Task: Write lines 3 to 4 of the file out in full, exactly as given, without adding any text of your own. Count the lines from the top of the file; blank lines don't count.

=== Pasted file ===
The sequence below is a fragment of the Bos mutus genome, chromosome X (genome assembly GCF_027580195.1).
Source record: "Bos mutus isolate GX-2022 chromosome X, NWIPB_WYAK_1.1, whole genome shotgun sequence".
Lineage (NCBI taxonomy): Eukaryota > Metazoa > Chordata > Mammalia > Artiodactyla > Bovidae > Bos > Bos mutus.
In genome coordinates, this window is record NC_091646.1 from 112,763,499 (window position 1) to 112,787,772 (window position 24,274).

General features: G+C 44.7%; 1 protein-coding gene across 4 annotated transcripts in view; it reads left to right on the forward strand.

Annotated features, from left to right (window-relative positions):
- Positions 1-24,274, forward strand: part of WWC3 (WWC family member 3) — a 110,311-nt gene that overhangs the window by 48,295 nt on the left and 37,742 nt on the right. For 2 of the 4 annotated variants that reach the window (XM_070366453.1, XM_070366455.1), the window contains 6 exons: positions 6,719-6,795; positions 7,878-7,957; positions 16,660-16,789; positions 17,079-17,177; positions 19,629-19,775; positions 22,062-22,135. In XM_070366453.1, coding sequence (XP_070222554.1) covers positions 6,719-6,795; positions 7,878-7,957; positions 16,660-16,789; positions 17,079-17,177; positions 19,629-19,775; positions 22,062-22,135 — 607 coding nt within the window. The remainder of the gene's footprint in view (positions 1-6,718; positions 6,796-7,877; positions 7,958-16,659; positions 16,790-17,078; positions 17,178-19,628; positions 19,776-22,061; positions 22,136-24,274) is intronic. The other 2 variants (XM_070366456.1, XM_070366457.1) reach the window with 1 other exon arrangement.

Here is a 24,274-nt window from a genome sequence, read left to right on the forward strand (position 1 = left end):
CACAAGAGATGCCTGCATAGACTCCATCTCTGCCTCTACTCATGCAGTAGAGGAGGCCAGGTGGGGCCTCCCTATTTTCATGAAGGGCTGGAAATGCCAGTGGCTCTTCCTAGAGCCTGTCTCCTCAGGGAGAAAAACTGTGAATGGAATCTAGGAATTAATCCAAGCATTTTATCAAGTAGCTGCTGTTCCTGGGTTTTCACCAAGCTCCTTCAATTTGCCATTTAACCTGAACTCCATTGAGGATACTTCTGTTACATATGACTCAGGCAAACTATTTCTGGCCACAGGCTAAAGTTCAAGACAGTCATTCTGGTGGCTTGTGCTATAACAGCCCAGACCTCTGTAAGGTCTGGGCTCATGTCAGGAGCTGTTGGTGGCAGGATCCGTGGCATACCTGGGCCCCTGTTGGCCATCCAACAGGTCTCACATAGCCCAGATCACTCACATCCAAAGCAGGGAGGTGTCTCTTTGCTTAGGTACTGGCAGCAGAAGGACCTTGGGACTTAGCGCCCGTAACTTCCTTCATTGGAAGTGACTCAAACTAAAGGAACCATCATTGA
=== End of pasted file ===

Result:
Lineage (NCBI taxonomy): Eukaryota > Metazoa > Chordata > Mammalia > Artiodactyla > Bovidae > Bos > Bos mutus.
In genome coordinates, this window is record NC_091646.1 from 112,763,499 (window position 1) to 112,787,772 (window position 24,274).